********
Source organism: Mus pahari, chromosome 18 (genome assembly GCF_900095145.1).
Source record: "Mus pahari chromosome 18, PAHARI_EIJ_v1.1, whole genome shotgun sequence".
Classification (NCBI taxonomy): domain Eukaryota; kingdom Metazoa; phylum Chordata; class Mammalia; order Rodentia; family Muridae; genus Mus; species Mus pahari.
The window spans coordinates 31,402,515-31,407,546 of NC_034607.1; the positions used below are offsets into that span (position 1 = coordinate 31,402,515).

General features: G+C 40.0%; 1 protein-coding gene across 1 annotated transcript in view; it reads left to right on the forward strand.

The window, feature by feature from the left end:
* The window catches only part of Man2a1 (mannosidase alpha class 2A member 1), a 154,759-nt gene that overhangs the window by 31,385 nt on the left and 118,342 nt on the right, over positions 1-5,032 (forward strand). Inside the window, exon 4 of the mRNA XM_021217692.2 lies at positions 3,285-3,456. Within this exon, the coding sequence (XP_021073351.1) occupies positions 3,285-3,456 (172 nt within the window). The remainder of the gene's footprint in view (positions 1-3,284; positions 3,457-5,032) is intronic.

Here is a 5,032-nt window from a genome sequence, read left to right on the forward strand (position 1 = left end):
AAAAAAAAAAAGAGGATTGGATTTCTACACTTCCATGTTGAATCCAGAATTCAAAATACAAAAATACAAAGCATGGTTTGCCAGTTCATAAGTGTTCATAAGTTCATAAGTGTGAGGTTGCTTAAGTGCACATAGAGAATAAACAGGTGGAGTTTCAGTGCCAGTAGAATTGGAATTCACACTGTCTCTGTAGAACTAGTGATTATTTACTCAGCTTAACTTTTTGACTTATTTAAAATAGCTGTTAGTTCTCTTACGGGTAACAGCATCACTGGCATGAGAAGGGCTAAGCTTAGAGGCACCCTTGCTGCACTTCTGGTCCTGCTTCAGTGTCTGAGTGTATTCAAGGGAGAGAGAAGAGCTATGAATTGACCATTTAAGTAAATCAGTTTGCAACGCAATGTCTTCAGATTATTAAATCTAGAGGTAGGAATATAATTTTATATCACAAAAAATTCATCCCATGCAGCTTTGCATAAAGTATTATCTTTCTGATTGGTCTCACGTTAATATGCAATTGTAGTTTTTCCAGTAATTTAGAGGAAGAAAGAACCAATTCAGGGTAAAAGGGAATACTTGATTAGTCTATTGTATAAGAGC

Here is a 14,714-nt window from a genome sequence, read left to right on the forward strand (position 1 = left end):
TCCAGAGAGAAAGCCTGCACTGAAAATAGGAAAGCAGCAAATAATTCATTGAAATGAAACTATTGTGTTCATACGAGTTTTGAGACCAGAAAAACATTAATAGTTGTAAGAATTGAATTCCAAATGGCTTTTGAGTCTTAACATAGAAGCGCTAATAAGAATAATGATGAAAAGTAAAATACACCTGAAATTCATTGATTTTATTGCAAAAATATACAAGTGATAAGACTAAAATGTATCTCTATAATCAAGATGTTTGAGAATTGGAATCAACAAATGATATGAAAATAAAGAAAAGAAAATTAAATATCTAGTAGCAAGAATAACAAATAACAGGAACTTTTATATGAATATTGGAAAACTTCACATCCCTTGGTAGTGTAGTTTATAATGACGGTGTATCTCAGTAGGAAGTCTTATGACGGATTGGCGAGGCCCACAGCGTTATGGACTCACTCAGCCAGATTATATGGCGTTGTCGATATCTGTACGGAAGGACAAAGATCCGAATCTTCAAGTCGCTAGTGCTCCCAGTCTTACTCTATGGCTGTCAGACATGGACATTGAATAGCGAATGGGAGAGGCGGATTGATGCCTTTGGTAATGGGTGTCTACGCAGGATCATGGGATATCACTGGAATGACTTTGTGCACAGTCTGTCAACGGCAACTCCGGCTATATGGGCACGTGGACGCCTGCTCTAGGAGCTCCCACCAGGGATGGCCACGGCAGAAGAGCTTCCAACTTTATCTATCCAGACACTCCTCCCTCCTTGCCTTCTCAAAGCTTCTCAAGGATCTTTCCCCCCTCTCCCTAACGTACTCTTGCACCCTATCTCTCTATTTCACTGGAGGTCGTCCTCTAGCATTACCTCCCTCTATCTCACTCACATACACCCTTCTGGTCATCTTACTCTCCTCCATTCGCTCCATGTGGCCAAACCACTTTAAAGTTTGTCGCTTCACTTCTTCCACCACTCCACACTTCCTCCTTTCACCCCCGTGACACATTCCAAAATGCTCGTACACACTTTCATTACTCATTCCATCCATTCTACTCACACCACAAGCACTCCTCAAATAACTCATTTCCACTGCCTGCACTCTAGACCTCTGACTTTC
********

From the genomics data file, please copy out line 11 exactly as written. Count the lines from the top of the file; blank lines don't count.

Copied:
TCCAGAGAGAAAGCCTGCACTGAAAATAGGAAAGCAGCAAATAATTCATTGAAATGAAACTATTGTGTTCATACGAGTTTTGAGACCAGAAAAACATTAATAGTTGTAAGAATTGAATTCCAAATGGCTTTTGAGTCTTAACATAGAAGCGCTAATAAGAATAATGATGAAAAGTAAAATACACCTGAAATTCATTGATTTTATTGCAAAAATATACAAGTGATAAGACTAAAATGTATCTCTATAATCAAGATGTTTGAGAATTGGAATCAACAAATGATATGAAAATAAAGAAAAGAAAATTAAATATCTAGTAGCAAGAATAACAAATAACAGGAACTTTTATATGAATATTGGAAAACTTCACATCCCTTGGTAGTGTAGTTTATAATGACGGTGTATCTCAGTAGGAAGTCTTATGACGGATTGGCGAGGCCCACAGCGTTATGGACTCACTCAGCCAGATTATATGGCGTTGTCGATATCTGTACGGAAGGACAAAGATCCGAATCTTCAAGTCGCTAGTGCTCCCAGTCTTACTCTATGGCTGTCAGACATGGACATTGAATAGCGAATGGGAGAGGCGGATTGATGCCTTTGGTAATGGGTGTCTACGCAGGATCATGGGATATCACTGGAATGACTTTGTGCACAGTCTGTCAACGGCAACTCCGGCTATATGGGCACGTGGACGCCTGCTCTAGGAGCTCCCACCAGGGATGGCCACGGCAGAAGAGCTTCCAACTTTATCTATCCAGACACTCCTCCCTCCTTGCCTTCTCAAAGCTTCTCAAGGATCTTTCCCCCCTCTCCCTAACGTACTCTTGCACCCTATCTCTCTATTTCACTGGAGGTCGTCCTCTAGCATTACCTCCCTCTATCTCACTCACATACACCCTTCTGGTCATCTTACTCTCCTCCATTCGCTCCATGTGGCCAAACCACTTTAAAGTTTGTCGCTTCACTTCTTCCACCACTCCACACTTCCTCCTTTCACCCCCGTGACACATTCCAAAATGCTCGTACACACTTTCATTACTCATTCCATCCATTCTACTCACACCACAAGCACTCCTCAAATAACTCATTTCCACTGCCTGCACTCTAGACCTCTGACTTTC